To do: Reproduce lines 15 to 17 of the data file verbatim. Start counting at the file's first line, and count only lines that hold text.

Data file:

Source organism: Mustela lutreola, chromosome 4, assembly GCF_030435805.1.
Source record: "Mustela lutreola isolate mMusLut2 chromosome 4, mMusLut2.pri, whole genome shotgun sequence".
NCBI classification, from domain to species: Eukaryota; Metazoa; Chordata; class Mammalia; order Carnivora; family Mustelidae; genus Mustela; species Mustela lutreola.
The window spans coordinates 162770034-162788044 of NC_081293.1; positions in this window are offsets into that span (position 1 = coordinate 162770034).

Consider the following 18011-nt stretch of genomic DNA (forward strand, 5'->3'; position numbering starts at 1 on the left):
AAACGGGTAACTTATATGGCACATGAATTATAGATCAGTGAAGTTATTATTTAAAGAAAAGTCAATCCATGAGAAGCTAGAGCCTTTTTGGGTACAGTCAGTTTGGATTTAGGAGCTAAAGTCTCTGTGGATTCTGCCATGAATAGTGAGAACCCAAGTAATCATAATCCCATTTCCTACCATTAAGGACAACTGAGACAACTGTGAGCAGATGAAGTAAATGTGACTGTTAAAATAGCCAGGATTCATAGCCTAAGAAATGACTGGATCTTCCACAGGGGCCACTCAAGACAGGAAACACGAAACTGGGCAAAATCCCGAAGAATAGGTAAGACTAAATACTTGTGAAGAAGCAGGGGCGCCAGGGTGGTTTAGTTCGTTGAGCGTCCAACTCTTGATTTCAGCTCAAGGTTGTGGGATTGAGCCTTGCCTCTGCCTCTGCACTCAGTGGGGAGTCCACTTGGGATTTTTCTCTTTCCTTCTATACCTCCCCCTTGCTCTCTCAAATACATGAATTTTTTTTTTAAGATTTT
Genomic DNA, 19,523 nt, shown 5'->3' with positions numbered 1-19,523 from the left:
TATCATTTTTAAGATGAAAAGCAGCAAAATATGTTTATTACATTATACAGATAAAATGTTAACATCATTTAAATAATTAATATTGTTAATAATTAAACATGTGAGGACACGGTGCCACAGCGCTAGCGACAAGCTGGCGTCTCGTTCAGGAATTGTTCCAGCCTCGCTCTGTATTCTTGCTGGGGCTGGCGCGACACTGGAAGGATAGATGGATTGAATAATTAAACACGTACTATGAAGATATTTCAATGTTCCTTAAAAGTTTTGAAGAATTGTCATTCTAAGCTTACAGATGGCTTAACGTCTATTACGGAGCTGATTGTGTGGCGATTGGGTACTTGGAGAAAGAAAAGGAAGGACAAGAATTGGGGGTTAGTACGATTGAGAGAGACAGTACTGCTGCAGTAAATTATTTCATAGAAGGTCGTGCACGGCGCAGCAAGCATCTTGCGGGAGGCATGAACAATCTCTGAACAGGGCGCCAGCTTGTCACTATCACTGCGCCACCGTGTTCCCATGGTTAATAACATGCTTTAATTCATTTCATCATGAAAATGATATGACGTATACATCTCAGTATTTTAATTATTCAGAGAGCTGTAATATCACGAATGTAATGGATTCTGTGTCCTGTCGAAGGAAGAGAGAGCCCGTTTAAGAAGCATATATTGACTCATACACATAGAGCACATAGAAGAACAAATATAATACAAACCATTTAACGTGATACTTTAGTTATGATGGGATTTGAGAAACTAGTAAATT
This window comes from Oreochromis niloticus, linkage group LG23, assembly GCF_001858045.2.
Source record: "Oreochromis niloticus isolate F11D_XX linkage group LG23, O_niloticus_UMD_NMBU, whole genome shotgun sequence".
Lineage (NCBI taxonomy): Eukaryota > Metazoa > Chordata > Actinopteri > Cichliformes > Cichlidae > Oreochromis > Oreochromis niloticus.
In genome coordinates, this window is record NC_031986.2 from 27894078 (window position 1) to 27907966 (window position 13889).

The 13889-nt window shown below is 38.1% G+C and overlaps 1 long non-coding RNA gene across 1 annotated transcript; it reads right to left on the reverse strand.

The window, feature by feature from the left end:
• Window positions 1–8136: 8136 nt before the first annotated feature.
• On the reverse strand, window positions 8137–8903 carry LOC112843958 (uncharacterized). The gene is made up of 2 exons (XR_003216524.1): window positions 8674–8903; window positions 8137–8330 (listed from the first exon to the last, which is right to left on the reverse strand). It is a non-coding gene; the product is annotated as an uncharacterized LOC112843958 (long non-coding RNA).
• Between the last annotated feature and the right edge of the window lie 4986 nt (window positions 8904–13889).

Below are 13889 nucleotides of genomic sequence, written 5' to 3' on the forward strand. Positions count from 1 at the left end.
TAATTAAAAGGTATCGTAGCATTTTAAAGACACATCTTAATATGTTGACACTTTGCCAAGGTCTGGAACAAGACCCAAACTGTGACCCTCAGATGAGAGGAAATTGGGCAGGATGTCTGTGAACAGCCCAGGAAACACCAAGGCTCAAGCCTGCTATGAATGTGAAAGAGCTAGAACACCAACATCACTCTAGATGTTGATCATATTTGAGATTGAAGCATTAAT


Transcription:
• Window positions 1–8136: 8136 nt before the first annotated feature.
• On the reverse strand, window positions 8137–8903 carry LOC112843958 (uncharacterized). The gene is made up of 2 exons (XR_003216524.1): window positions 8674–8903; window positions 8137–8330 (listed from the first exon to the last, which is right to left on the reverse strand). It is a non-coding gene; the product is annotated as an uncharacterized LOC112843958 (long non-coding RNA).
• Between the last annotated feature and the right edge of the window lie 4986 nt (window positions 8904–13889).